Skip to main content

Automatic kernel counting on maize ear using RGB images



The number of kernels per ear is one of the major agronomic yield indicators for maize. Manual assessment of kernel traits can be time consuming and laborious. Moreover, manually acquired data can be influenced by subjective bias of the observer. Existing methods for counting of kernel number are often unstable and costly. Machine vision technology allows objective extraction of features from image sensor data, offering high-throughput and low-cost advantages.


Here, we propose an automatic kernel recognition method which has been applied to count the kernel number based on digital colour photos of the maize ears. Images were acquired under both LED diffuse (indoors) and natural light (outdoor) conditions. Field trials were carried out at two sites in China using 8 maize varieties. This method comprises five steps: (1) a Gaussian Pyramid for image compression to improve the processing efficiency, (2) separating the maize fruit from the background by Mean Shift Filtering algorithm, (3) a Colour Deconvolution (CD) algorithm to enhance the kernel edges, (4) segmentation of kernel zones using a local adaptive threshold, (5) an improved Find-Local-Maxima to recognize the local grayscale peaks and determine the maize kernel number within the image. The results showed good agreement (> 93%) in terms of accuracy and precision between ground truth (manual counting) and the image-based counting.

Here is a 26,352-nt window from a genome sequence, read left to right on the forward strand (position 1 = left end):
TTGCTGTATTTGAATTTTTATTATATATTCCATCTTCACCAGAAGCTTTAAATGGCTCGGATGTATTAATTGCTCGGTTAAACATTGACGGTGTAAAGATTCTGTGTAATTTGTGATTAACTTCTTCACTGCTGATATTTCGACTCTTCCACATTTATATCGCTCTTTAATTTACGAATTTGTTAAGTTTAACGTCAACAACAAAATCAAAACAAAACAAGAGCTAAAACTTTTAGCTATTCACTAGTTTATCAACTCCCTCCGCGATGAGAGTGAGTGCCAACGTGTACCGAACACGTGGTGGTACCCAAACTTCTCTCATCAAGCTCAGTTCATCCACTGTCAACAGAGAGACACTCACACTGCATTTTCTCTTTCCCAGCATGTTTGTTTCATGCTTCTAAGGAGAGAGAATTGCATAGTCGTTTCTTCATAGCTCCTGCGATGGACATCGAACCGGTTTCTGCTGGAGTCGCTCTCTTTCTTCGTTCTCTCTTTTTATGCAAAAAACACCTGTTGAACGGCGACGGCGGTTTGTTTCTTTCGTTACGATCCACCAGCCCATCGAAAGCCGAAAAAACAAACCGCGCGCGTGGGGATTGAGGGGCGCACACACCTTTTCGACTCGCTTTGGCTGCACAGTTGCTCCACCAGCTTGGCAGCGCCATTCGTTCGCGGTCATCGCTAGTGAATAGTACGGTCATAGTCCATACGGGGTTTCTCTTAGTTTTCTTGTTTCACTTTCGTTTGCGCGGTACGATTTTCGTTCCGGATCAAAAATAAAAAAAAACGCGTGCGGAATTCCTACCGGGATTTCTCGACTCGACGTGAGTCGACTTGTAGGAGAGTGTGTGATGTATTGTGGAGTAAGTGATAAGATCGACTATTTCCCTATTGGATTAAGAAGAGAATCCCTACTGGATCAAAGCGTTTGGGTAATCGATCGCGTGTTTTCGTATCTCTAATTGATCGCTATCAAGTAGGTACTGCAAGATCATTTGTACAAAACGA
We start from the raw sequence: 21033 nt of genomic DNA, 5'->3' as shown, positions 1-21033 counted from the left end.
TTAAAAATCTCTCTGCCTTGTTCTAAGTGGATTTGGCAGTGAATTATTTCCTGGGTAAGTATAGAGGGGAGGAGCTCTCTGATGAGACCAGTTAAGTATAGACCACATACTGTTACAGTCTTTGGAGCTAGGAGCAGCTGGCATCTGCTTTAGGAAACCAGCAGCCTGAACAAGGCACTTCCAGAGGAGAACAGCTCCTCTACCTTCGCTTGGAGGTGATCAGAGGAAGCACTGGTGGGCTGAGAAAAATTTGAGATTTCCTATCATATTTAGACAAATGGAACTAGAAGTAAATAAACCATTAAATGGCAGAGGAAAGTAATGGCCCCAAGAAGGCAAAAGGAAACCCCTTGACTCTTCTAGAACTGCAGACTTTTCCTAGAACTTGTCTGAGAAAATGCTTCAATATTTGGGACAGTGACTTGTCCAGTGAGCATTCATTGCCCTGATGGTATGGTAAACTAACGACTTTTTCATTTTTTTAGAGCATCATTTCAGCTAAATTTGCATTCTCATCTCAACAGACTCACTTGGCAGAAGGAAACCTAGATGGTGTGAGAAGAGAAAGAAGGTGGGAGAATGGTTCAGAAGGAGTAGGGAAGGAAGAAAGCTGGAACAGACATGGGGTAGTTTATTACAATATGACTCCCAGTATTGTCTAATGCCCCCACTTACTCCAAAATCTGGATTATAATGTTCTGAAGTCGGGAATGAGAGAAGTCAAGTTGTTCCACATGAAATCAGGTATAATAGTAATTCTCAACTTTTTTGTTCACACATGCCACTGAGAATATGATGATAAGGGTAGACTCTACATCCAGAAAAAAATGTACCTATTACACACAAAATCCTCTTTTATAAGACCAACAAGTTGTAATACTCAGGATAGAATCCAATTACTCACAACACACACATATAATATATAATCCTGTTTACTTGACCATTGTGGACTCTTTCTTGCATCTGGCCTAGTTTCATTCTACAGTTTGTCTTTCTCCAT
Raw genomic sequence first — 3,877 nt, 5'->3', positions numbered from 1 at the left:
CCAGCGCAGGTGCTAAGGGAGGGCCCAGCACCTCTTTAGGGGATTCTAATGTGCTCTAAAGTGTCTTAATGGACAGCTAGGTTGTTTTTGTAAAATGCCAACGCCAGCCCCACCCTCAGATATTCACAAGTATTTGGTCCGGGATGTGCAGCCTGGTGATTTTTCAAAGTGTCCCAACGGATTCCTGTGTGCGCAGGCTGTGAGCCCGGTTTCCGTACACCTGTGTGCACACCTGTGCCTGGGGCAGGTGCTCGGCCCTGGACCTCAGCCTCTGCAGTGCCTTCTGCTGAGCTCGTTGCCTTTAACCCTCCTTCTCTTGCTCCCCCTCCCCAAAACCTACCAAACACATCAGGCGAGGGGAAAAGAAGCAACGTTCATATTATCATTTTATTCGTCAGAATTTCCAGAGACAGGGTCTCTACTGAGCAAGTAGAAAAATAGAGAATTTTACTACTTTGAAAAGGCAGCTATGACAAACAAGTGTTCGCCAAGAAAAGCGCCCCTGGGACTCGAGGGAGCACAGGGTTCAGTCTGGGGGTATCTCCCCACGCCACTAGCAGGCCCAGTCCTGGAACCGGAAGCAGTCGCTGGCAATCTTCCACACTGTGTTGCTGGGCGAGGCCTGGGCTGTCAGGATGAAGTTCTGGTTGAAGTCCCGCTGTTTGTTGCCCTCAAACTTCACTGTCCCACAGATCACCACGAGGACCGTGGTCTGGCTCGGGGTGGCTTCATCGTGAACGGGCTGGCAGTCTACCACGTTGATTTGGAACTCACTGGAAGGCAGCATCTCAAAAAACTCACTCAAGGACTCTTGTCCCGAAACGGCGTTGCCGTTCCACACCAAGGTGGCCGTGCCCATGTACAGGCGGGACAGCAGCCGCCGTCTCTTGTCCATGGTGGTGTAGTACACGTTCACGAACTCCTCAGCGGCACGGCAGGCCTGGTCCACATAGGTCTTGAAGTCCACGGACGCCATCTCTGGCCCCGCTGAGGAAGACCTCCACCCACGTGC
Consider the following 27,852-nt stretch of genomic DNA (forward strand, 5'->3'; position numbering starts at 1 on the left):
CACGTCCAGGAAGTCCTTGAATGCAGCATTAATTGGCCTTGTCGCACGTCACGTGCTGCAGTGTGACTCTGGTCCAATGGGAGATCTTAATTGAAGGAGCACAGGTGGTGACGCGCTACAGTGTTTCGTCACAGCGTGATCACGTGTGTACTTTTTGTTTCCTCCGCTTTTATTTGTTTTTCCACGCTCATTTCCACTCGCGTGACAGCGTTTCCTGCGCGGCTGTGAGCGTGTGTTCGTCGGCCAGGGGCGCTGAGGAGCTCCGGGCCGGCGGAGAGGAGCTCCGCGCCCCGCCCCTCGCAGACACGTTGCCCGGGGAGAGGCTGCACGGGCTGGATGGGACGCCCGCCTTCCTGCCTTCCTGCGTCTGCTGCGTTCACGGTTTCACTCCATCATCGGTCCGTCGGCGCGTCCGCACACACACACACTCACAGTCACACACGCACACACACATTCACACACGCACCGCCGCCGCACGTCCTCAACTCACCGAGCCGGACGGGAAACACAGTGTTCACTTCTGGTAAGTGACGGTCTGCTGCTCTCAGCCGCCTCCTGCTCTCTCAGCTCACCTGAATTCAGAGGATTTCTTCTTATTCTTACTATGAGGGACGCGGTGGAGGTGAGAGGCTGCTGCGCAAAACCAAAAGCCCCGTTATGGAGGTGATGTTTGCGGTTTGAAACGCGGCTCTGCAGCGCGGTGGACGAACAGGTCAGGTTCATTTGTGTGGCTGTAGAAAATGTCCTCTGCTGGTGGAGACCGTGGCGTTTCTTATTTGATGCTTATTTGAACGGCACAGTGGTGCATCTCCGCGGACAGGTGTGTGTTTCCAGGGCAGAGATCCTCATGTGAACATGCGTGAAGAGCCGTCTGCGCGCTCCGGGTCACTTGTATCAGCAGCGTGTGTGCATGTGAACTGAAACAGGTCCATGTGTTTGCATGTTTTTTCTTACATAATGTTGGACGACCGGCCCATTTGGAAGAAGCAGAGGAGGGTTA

The proposed algorithm has robust and superior performance in maize ear kernel counting under various illumination conditions. In addition, the approach is highly-efficient and low-cost. The performance of this method makes it applicable and satisfactory for real-world breeding programs.


Maize is one of the most important crops in the world [1]. Kernel-trait scoring is an important part of the maize breeding process, where the number of kernels per ear is a key indicator for maize quality assessment [2]. Traditional kernel counting methods rely on simple observation by humans [3]. These methods are labour-intensive, time-consuming and low-efficient, often leading to errors. The photocell technology is developed to automatically count maize kernels, but a photocell whose lifetime is extremely short and sensitivity decreases with running time needs to be replaced frequently [4].

Machine vision enabled systems can acquire phenotypic information in a high-throughput manner [5]. This type of technology is being used increasingly in the extraction of trait information from cereals [6,7,8,9] including maize. Information about cereal ears and the seeds/kernels in the ears can be acquired from images using one of two main methods. The first method involves rotating ears and acquiring images to obtain full-surface image information [10]. However, rotatory mechanism increases the manufacturing cost of the entire system and decreases working efficiency or throughput. An alternative method takes a single image of the ear, extracts features and estimates the total number of kernels [11]. The quality of estimation depends on several factors but this method is much cheaper and could be adapted to suit breeding programs. In 2009, Ruiz et al. modified the EASA algorithm for environmentally adaptive crop segmentation [12].